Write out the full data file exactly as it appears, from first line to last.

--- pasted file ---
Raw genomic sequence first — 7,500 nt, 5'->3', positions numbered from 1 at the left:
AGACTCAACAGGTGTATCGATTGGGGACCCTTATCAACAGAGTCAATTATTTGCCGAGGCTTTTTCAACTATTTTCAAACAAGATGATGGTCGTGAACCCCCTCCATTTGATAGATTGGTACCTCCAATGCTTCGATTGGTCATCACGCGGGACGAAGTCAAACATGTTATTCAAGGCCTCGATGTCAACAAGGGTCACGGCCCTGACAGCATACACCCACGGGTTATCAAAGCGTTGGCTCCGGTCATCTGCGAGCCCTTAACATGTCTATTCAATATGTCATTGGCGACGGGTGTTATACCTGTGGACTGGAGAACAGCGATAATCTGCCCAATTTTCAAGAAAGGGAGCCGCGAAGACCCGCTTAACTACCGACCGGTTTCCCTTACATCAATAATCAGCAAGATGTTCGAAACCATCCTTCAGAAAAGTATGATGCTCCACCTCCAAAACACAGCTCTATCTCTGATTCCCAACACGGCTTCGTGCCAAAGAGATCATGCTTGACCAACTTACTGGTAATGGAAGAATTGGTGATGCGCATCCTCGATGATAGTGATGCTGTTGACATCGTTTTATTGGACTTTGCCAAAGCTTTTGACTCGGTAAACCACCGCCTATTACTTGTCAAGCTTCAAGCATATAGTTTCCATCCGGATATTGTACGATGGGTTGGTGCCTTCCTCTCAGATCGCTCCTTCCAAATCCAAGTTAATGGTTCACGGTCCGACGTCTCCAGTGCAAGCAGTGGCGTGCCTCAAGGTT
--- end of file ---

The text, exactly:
Raw genomic sequence first — 7,500 nt, 5'->3', positions numbered from 1 at the left:
AGACTCAACAGGTGTATCGATTGGGGACCCTTATCAACAGAGTCAATTATTTGCCGAGGCTTTTTCAACTATTTTCAAACAAGATGATGGTCGTGAACCCCCTCCATTTGATAGATTGGTACCTCCAATGCTTCGATTGGTCATCACGCGGGACGAAGTCAAACATGTTATTCAAGGCCTCGATGTCAACAAGGGTCACGGCCCTGACAGCATACACCCACGGGTTATCAAAGCGTTGGCTCCGGTCATCTGCGAGCCCTTAACATGTCTATTCAATATGTCATTGGCGACGGGTGTTATACCTGTGGACTGGAGAACAGCGATAATCTGCCCAATTTTCAAGAAAGGGAGCCGCGAAGACCCGCTTAACTACCGACCGGTTTCCCTTACATCAATAATCAGCAAGATGTTCGAAACCATCCTTCAGAAAAGTATGATGCTCCACCTCCAAAACACAGCTCTATCTCTGATTCCCAACACGGCTTCGTGCCAAAGAGATCATGCTTGACCAACTTACTGGTAATGGAAGAATTGGTGATGCGCATCCTCGATGATAGTGATGCTGTTGACATCGTTTTATTGGACTTTGCCAAAGCTTTTGACTCGGTAAACCACCGCCTATTACTTGTCAAGCTTCAAGCATATAGTTTCCATCCGGATATTGTACGATGGGTTGGTGCCTTCCTCTCAGATCGCTCCTTCCAAATCCAAGTTAATGGTTCACGGTCCGACGTCTCCAGTGCAAGCAGTGGCGTGCCTCAAGGTT